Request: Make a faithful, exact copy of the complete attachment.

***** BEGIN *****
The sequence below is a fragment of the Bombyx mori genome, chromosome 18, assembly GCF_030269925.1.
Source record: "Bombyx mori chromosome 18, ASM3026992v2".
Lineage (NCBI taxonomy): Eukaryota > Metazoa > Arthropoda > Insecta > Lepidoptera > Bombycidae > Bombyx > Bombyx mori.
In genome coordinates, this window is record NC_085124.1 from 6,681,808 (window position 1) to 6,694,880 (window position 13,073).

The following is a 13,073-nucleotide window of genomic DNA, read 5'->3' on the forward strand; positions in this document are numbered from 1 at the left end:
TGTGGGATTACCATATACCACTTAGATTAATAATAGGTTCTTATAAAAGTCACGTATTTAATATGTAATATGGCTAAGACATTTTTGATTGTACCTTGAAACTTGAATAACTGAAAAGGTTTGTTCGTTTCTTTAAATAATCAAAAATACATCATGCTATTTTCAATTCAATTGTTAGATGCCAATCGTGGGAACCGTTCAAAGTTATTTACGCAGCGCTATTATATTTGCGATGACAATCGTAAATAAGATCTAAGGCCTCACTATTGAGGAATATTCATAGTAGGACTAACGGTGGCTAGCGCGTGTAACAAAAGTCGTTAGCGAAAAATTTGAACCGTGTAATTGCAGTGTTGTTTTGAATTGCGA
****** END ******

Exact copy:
The sequence below is a fragment of the Bombyx mori genome, chromosome 18, assembly GCF_030269925.1.
Source record: "Bombyx mori chromosome 18, ASM3026992v2".
Lineage (NCBI taxonomy): Eukaryota > Metazoa > Arthropoda > Insecta > Lepidoptera > Bombycidae > Bombyx > Bombyx mori.
In genome coordinates, this window is record NC_085124.1 from 6,681,808 (window position 1) to 6,694,880 (window position 13,073).

The following is a 13,073-nucleotide window of genomic DNA, read 5'->3' on the forward strand; positions in this document are numbered from 1 at the left end:
TGTGGGATTACCATATACCACTTAGATTAATAATAGGTTCTTATAAAAGTCACGTATTTAATATGTAATATGGCTAAGACATTTTTGATTGTACCTTGAAACTTGAATAACTGAAAAGGTTTGTTCGTTTCTTTAAATAATCAAAAATACATCATGCTATTTTCAATTCAATTGTTAGATGCCAATCGTGGGAACCGTTCAAAGTTATTTACGCAGCGCTATTATATTTGCGATGACAATCGTAAATAAGATCTAAGGCCTCACTATTGAGGAATATTCATAGTAGGACTAACGGTGGCTAGCGCGTGTAACAAAAGTCGTTAGCGAAAAATTTGAACCGTGTAATTGCAGTGTTGTTTTGAATTGCGA